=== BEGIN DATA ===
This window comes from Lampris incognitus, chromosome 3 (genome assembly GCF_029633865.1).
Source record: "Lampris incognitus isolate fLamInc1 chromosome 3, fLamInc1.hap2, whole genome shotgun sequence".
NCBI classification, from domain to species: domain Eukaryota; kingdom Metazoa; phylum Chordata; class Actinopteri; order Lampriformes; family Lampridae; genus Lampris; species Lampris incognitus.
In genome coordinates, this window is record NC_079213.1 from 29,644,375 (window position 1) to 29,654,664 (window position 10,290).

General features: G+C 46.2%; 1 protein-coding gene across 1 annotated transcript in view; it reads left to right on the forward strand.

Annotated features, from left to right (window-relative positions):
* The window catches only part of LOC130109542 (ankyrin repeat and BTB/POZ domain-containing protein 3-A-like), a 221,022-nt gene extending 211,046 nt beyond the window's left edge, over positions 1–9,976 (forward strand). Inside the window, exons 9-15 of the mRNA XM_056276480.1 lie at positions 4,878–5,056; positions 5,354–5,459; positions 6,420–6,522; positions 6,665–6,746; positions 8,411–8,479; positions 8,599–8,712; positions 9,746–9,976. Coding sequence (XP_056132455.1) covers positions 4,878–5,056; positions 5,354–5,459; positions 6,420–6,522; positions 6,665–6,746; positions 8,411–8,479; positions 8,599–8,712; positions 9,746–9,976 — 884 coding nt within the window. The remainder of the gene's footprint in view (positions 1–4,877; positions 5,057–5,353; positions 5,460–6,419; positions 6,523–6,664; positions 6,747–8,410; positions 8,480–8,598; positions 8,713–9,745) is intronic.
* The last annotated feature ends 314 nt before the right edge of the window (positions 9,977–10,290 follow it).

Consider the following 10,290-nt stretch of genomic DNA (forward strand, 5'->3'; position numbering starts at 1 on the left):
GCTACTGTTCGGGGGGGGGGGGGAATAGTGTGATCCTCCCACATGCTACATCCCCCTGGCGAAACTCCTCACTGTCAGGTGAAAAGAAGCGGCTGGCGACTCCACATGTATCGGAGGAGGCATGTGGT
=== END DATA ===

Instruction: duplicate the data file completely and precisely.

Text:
This window comes from Lampris incognitus, chromosome 3 (genome assembly GCF_029633865.1).
Source record: "Lampris incognitus isolate fLamInc1 chromosome 3, fLamInc1.hap2, whole genome shotgun sequence".
NCBI classification, from domain to species: domain Eukaryota; kingdom Metazoa; phylum Chordata; class Actinopteri; order Lampriformes; family Lampridae; genus Lampris; species Lampris incognitus.
In genome coordinates, this window is record NC_079213.1 from 29,644,375 (window position 1) to 29,654,664 (window position 10,290).

General features: G+C 46.2%; 1 protein-coding gene across 1 annotated transcript in view; it reads left to right on the forward strand.

Annotated features, from left to right (window-relative positions):
* The window catches only part of LOC130109542 (ankyrin repeat and BTB/POZ domain-containing protein 3-A-like), a 221,022-nt gene extending 211,046 nt beyond the window's left edge, over positions 1–9,976 (forward strand). Inside the window, exons 9-15 of the mRNA XM_056276480.1 lie at positions 4,878–5,056; positions 5,354–5,459; positions 6,420–6,522; positions 6,665–6,746; positions 8,411–8,479; positions 8,599–8,712; positions 9,746–9,976. Coding sequence (XP_056132455.1) covers positions 4,878–5,056; positions 5,354–5,459; positions 6,420–6,522; positions 6,665–6,746; positions 8,411–8,479; positions 8,599–8,712; positions 9,746–9,976 — 884 coding nt within the window. The remainder of the gene's footprint in view (positions 1–4,877; positions 5,057–5,353; positions 5,460–6,419; positions 6,523–6,664; positions 6,747–8,410; positions 8,480–8,598; positions 8,713–9,745) is intronic.
* The last annotated feature ends 314 nt before the right edge of the window (positions 9,977–10,290 follow it).

Consider the following 10,290-nt stretch of genomic DNA (forward strand, 5'->3'; position numbering starts at 1 on the left):
GCTACTGTTCGGGGGGGGGGGGGAATAGTGTGATCCTCCCACATGCTACATCCCCCTGGCGAAACTCCTCACTGTCAGGTGAAAAGAAGCGGCTGGCGACTCCACATGTATCGGAGGAGGCATGTGGT